Date of Graduation

12-2012

Document Type

Thesis

Degree Name

Master of Science in Geology (MS)

Degree Level

Graduate

Department

Geosciences

Advisor

Xiangyang Xie

Committee Member

Doy L. Zachry

Second Committee Member

Walter Manger

Keywords

Earth sciences; Characterization; Quality; Reservoir; Submarine fans

Abstract

The Middle Atoka Formation evolved from a stable passive margin during the early Pennsylvanian time to a rapidly subsiding basin, with the sedimentary fill thickening greatly southward during the middle Pennsylvanian time. The basin dips in north-south direction. An east-west anticlines and synclines were observed.

The purpose of this study is to establish the stratigraphic units, reservoir geometry and distribution, and infer the depositional environments and reservoir quality. Well correlation and petrographic studies are used to achieve the goals.

Sandstone Point Count method was used. The Point Counts was divided into five categories. They include the framework grains (quartz, feldspar, and lithic fragments), accessory minerals (muscovite and biotite), cementing materials (quartz overgrowths, feldspar overgrowths, dolomite, and calcite cements), pore-spaces (primary and secondary), and the "Other" (minerals that cannot be identified under the microscope, and matrix and pyrite).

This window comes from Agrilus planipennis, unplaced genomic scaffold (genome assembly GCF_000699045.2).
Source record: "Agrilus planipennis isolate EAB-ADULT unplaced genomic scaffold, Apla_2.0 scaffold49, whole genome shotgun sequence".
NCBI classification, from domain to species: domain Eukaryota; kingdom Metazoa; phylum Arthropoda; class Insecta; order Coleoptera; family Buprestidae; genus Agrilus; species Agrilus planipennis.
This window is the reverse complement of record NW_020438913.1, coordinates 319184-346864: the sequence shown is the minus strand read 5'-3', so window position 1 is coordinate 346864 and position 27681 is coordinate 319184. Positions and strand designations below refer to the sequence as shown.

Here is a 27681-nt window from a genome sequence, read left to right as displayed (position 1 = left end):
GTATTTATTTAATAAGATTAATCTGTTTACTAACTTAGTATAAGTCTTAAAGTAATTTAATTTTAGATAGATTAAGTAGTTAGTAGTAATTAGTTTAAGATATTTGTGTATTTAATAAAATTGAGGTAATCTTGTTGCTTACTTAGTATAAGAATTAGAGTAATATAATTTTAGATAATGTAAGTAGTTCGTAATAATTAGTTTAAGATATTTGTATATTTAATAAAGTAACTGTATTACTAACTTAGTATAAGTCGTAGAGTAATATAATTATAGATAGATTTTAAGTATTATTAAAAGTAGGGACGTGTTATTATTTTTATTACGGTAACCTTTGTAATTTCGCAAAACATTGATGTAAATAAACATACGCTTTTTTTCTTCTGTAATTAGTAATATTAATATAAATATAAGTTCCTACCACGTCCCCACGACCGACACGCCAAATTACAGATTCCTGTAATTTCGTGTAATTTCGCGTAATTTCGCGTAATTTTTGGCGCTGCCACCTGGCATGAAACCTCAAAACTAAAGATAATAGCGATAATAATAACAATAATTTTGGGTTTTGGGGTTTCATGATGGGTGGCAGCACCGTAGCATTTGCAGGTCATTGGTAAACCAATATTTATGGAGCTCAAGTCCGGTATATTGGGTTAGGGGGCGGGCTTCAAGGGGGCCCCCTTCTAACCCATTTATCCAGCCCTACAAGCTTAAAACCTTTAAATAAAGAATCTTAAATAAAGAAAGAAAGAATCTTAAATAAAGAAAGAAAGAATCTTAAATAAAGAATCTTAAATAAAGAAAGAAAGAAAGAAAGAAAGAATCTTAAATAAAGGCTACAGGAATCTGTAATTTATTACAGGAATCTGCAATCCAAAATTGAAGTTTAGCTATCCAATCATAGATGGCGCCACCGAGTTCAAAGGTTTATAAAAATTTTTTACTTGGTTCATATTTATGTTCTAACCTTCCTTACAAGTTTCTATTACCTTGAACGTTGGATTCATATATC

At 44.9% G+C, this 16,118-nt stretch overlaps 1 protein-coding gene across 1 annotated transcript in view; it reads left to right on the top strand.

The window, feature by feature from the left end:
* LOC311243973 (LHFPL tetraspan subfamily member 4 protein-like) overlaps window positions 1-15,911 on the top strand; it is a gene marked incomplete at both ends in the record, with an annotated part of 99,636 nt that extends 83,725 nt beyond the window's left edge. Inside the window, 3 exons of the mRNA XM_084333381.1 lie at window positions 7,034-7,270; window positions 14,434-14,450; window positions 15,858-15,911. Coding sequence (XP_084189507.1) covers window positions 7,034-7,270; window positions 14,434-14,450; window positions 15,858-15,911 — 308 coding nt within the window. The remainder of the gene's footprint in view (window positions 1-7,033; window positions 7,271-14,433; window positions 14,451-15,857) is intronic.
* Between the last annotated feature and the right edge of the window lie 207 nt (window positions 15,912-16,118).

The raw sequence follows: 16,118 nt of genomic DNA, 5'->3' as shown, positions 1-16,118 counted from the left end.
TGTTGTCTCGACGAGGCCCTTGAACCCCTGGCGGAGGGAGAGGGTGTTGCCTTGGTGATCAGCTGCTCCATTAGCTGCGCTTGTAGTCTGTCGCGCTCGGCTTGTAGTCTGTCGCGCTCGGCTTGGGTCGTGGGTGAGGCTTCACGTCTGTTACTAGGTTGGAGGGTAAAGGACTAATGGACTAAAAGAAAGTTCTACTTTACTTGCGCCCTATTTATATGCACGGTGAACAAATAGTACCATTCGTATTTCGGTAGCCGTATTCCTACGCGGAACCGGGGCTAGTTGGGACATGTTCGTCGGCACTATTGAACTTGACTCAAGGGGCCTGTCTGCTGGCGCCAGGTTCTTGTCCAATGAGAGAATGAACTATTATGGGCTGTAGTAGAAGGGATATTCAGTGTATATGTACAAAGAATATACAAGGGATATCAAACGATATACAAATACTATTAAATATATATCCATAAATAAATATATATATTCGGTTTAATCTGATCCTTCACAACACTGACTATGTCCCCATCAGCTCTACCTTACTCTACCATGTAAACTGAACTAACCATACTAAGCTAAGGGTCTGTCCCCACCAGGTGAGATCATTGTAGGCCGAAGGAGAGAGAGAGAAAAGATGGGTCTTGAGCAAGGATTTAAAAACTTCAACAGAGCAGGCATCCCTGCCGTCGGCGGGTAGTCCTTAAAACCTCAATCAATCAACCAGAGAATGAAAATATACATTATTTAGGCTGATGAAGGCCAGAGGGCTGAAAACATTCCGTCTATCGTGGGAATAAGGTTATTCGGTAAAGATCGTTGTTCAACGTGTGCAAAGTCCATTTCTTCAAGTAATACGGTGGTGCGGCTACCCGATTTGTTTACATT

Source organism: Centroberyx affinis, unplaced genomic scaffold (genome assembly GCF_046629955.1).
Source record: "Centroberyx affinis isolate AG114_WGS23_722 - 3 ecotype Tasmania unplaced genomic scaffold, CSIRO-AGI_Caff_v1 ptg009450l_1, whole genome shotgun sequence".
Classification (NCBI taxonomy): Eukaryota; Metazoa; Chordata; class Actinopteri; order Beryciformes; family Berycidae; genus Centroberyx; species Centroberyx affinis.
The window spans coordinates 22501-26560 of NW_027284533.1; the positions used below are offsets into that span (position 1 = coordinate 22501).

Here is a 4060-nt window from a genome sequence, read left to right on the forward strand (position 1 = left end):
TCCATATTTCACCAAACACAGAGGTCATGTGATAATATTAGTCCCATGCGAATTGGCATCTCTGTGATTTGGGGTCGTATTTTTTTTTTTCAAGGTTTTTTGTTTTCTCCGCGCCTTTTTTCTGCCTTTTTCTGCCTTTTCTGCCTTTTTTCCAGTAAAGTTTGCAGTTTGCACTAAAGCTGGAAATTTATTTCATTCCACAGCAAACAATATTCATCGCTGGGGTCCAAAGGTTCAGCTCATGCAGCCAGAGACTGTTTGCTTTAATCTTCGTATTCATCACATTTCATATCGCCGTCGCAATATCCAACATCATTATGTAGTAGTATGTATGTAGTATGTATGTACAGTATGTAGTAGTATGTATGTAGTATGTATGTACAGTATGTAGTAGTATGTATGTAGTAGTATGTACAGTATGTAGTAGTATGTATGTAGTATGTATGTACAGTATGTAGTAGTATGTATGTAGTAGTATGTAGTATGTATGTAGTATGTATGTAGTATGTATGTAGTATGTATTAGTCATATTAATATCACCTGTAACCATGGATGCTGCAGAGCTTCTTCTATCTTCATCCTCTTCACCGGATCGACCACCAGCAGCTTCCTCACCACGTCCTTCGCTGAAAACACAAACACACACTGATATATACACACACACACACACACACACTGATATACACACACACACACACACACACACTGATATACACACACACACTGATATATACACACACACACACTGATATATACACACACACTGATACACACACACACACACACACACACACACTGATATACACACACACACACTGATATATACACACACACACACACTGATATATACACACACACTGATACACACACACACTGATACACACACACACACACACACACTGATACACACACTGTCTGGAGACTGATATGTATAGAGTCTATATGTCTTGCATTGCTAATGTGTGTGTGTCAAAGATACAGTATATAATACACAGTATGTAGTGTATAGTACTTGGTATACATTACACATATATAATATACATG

Vertical sequences of sand bodies that are closely spaced and separated by thick marine shale intervals, and sandstones that blocky signatures and abrupt bases and tops, were correlated as genetically related sand bodies. Four stratigraphic units; Borum, Turner, Nichol, and Basham Sandstone Units were identified.

The sandstones of the Middle Atoka Formation are composed of very fine silt to coarse quartzarenites, subarkoses, sublitharenites, and litharenites. The reservoirs are heterogeneous and were divided into two: the amalgamated reservoirs (proximal and medial submarine fans), and the overbank reservoirs (levee-overbank deposits, crevasse splays, and distal lobes). The geometries of the reservoirs are elongate and radial depending on the stratigraphic units. Quartz overgrowths and clay cements are intense and advanced and variable within the two reservoirs.

Porosity loss was significantly caused by compaction and quartz cementation. Secondary porosity, where it occurs, resulted from the dissolution of the labile grains, probably from the interaction with migrating organic acids or as a result of the increasing geothermal gradient. Diagenetic processes either enhance the porosity by dissolving mineral grains, or reducing the porosity by stimulating growth of clay and quartz minerals.

Amalgamated reservoirs contain higher amount of dissolution, clay cements, and lower quartz overgrowths. Dissolutions are filled with clay cements. Dissolution when present in overbank reservoirs are better preserved than is in amalgamated portions. Dissolutions and clay cements are also higher in the south than is in the northern part. Higher clay content in the south ensures that the dissolution is almost effectively occluded by clay cements. Consequently there seem to be no net-gain in porosity despite in the area.

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